The downside of having an amazing weekend away from home, like I had this past weekend at Realm Makers, is that eventually you have to get back to normal. The high of connecting with other people of like interests and learning and growing and engaging in something you’re passionate about inevitably must give way to the mundane.
What comes up must come down. All good things must come to an end There are probably some more appropriate cliches, but you know what I mean. That much awesome isn’t sustainable long-term. Things like conferences are amazing opportunities. They revitalize and inspire us. They push us and give us new ideas. Afterward, we’re equipped with new tools and new partners and new enthusiasm to take the next step in our endeavors.
But a conference is only a small window, a tiny bubble out of the ordinary in which we can be inspired and refreshed. We have only that brief moment in time in which to grab inspiration, and then we must go back to life. Back to reality. Back to cheesy 80s songs…
Wait, scratch that last part.
Back to life.
In my case, it’s catching up on chores. Dishes and laundry and taking care of kids. To make it more difficult, it’s summer break and the kids are home from school. The initial thrill of not having to go to school has been replaced by the mundane. It’s too hot here for them to go outside for more than a few minutes at a time (highs nearing 110F all this week), and so cabin fever has set in.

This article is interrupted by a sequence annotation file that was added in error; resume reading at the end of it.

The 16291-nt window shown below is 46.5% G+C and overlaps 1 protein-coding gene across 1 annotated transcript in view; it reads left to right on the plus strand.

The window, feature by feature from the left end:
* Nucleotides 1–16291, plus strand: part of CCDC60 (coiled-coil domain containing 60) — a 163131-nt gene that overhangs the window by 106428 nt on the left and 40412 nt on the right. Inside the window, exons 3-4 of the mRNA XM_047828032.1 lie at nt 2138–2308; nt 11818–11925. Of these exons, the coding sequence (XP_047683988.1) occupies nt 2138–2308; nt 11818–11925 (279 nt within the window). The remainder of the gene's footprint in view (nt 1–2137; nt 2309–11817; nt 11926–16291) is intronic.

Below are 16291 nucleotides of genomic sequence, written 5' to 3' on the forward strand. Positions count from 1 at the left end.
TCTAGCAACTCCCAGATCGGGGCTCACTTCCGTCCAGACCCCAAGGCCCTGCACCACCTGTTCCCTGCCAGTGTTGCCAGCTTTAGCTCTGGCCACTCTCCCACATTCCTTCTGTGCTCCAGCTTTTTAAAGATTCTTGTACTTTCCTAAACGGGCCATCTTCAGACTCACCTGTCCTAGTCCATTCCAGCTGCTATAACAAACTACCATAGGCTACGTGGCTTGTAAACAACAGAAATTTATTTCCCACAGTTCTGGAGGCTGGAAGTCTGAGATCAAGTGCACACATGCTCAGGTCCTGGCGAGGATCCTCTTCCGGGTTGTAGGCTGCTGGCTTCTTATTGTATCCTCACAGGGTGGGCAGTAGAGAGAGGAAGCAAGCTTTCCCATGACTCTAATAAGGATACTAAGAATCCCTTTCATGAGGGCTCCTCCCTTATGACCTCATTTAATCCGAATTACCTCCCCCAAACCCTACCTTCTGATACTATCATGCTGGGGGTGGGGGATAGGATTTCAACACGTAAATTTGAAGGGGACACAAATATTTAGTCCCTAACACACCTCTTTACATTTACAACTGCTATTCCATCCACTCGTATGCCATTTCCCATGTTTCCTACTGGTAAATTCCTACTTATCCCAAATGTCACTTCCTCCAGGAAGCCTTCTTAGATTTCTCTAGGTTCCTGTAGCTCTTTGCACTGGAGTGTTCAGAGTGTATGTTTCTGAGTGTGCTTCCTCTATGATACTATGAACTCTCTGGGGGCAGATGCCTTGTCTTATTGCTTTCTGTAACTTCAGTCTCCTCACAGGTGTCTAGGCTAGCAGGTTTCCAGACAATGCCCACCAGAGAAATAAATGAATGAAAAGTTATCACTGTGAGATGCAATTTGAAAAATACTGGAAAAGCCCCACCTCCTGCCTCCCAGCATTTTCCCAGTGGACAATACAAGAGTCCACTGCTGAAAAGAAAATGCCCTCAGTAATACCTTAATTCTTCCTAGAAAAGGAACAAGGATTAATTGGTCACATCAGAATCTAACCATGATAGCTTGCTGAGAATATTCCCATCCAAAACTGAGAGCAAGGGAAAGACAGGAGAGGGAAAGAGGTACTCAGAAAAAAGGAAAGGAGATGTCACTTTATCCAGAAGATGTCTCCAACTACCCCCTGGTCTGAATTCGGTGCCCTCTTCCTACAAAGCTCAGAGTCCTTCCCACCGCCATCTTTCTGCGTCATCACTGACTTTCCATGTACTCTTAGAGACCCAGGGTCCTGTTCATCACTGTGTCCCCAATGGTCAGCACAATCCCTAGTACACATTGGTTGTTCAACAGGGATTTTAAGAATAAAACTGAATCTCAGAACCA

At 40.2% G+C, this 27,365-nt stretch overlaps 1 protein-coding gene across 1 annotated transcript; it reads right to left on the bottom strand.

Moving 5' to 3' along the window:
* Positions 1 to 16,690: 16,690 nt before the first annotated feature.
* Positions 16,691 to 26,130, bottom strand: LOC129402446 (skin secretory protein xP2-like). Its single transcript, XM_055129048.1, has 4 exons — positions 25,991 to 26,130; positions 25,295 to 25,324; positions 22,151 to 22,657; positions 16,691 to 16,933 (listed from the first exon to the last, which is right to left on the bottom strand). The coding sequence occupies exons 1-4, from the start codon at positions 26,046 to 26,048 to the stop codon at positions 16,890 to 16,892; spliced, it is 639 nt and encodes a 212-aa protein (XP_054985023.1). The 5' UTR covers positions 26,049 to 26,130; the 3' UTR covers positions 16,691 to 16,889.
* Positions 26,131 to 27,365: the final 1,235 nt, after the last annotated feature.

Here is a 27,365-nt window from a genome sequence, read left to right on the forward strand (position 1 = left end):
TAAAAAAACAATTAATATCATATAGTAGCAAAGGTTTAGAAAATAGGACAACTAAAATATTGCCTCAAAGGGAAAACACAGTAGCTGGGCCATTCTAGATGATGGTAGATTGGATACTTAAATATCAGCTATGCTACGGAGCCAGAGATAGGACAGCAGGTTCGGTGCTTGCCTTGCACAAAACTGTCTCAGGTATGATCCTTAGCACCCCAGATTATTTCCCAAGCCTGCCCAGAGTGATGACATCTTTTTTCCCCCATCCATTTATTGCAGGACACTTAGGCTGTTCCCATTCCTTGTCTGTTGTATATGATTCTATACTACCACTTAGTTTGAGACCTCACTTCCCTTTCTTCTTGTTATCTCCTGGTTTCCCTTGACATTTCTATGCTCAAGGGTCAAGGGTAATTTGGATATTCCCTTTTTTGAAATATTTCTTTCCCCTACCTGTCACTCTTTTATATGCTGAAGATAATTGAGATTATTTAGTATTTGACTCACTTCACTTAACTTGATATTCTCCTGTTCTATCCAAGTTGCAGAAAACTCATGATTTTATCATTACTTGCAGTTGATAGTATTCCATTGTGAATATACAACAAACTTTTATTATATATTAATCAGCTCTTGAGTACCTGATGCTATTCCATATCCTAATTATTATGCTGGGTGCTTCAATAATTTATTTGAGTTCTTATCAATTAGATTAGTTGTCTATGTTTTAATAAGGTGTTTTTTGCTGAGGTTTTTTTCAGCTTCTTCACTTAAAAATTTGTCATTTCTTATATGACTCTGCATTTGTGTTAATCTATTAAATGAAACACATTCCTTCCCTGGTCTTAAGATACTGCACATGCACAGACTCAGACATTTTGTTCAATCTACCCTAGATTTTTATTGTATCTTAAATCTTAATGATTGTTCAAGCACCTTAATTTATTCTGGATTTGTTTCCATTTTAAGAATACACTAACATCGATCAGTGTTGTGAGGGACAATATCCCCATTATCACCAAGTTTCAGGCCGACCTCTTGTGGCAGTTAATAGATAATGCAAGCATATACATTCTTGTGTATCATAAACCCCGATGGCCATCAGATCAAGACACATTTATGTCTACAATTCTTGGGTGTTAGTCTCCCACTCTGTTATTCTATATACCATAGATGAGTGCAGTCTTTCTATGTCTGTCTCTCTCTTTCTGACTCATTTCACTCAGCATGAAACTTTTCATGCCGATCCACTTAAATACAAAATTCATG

Video games and cartoons are a large portion of our daily routine, and as much as I would like to change things up, between the weather and the ginormous baby in my belly draining all my energy, it’s hard to get much done. It’s a struggle to hang on to the fire that was so prevalent over the weekend away. It’s difficult to get back into the grind of not just every day life, but of getting back into a habit of writing and editing and working. Work is hard. It takes a lot of work.
But the benefit of a break, whether it be a vacation or a conference or some other event, is that it gives us that extra push, that extra drive to keep on. It gives us the hope that what we’re doing isn’t all for nothing. That the work and stress and plodding through the mundane isn’t just about getting through another day. It’s working toward something, seeing a goal and striving to meet it. It’s the spark that ignites the slow burn to help us through.